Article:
Tuesday, November 24, 2009

Auto Insurance Price Quotes

If you're recently unemployed, you really need to change your spending to get more inline with your income (i.e. a small severance and tiny unemployment insurance checks)... This means scaling back on the dining out, cutting the cable bill, no more star bucks coffee---And getting new auto-insurance quotes.

Odds are if you're no longer driving to work, your total miles driven will be lowered. Consequently, it's the perfect time to shop around on sites like esurance.com and geico.com to see if you can save money on your car insurance---Look to lower your miles and possibly raise your deductible in order to reduce your premiums.

Unemployment Medical Insurance

If you're recently unemployed, you need to figure out what to do concerning your families health insurance---Odds are pretty good that your employer will take you off their health plan real quick. So you may be asking yourself, "How can unemployed workers get the best health insurance?"

Fortunately, the state of New York has issued several health insurance options for the unemployed. These options include:

    • You have the right to continue your group plan through a COBRA policy. If your group has less than 20 employees, you have a similar right under the NYS continuation of coverage law. You will be required to pay the full cost of the coverage, including any portion your employer formerly paid on your behalf. Your employer should notify you of your right to this coverage upon termination of your employment. If you have not received notice, contact your employer or call this Department for assistance at 1-800-342-3736.

    • The federal stimulus package includes a COBRA premium subsidy for eligible people who were involuntarily terminated. For more information on the federal subsidy, please select this link.
  • Individual Insurance Plans---You may purchase individual health insurance for yourself and your family on a direct payment basis regardless of your health status or income. However, these policies may exclude coverage for certain pre-existing conditions if you have not had health insurance coverage within the past 63 days. It is therefore very important not to wait to purchase this type of policy. Individual direct payment policies are offered by all HMOs in New York State. For a list of the HMOs currently offering these plans in your county and the rates, please select this link, or call 1-800-342-3736.
  • Healthy New York-- Healthy New York program offers discounted coverage to individuals who have lost group coverage because they have lost their job and meet certain criteria, including income limits. To learn more about the eligibility for this program, please visit the site at http://www.healthyny.com, or call 1-866-HEALTHY-NY.
  • Child Health Plus--Child Health Plus is a program run by the NYS Department of Health. The program provides free or low cost health insurance coverage to children under the age of 19 whose families meet the program’s income guidelines. To find out more about the Child Health Plus program and its eligibility criteria, you may call 1-800-698-4543, or visit the Web site at: http://www.nyhealth.gov/nysdoh/chplus/index.htm.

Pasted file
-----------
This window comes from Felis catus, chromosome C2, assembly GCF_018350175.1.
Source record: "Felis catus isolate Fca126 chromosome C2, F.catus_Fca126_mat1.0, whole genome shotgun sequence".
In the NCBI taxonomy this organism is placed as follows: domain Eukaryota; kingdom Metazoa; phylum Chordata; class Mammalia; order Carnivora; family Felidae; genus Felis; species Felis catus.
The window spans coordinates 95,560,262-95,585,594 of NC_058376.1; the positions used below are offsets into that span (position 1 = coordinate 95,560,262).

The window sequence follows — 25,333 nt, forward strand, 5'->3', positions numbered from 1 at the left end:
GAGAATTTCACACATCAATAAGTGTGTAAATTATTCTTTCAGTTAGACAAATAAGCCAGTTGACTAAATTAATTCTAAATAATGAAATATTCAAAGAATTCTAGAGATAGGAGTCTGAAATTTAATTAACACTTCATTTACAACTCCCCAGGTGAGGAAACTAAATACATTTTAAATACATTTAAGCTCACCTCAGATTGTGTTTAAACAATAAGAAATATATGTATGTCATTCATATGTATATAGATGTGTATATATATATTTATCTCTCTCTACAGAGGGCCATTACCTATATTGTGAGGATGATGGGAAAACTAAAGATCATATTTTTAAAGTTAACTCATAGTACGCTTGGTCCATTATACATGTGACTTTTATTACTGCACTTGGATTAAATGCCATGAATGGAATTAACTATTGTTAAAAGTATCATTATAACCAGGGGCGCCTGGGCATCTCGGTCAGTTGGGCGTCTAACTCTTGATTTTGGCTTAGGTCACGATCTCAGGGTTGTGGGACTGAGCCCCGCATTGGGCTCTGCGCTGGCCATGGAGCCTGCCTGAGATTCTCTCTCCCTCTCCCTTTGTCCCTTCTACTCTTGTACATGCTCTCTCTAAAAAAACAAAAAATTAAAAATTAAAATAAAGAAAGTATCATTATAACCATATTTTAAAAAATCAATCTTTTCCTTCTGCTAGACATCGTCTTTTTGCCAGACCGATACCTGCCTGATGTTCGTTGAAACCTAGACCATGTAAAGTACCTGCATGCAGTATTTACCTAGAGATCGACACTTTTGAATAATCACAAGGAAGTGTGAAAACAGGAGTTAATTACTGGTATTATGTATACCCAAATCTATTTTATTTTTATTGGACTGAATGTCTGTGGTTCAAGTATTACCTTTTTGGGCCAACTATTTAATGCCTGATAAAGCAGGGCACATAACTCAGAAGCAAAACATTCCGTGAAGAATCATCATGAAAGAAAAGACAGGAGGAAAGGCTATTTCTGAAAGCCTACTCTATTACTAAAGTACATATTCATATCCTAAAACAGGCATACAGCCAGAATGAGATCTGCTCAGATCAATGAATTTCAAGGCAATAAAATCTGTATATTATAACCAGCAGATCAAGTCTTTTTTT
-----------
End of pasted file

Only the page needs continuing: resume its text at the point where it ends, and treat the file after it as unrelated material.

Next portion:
Minimum Wage Goes Up, Teen Employment Goes Down

Economist Casey Mulligan has an interesting blog-post on how the recent increase in the minimum wage rate has measurably reduced the amount of teenagers that have jobs.

Michigan's U-6 Unemployment over 20%

According to mlive the broader level of unemployment in Michigan is over 21%.

For the 12 months from November 2008 to October 2009, Michigan had 21.1% of workers either out of a job, or working part time for economic reasons.

Of Michigan's 83 counties, unemployment ranges from ~6% (Mackinac) to ~25% (Baraga County).

Average Hours Worked Per Week Down to 33 hours per week

Click on Chart for a Bigger Image

The average hours worked per week is hovering around record lows of 33 hrs/week. Data has been kept for the last 45 years, and the above chart is for a seasonally adjusted... The worrying aspect of this data is that if production workers aren't yet working close to 40 hours---they may choose to increase the hours of the existing work force before they start adding new jobs to the payroll or bringing back furloughed staff.

California Has Lost 1 million+ Jobs in this Recession

For the movie buffs out there, you may remember the classic movie "Grapes of Wrath" where people who lost their jobs in the dust-bowl drying up agriculture jobs in the midwest loaded everybody up in the car to head to California---Land of jobs and opportunity---Unfortunately, there weren't plentiful opportunities once they got to the golden state.

If you look at data for our Nation's most populous state, you'll see that for the first time ever it has more than 2.2 million people out of jobs (This doesn't include the likely 1 million more who are working part-time jobs even though they want full time work). According to the Bureau of Labor Statistics, in just a few short years the jobless ranks more than doubled from less than 1 million to greater than 2 million.

One thing to note however, is that from 1976 to 2009---The state of California has seen a huge increase in population and hence a big increase in the size of its labor force. In fact over 33 years, it has increased almost 80% from less than 10 million workers to around 18 million workers.

The unemployment rate is just the # of jobless workers divided by the labor force---As you can see, California is seeing record high unemployment rates of 12.5% as of October 2009.
Click on Charts for Larger Image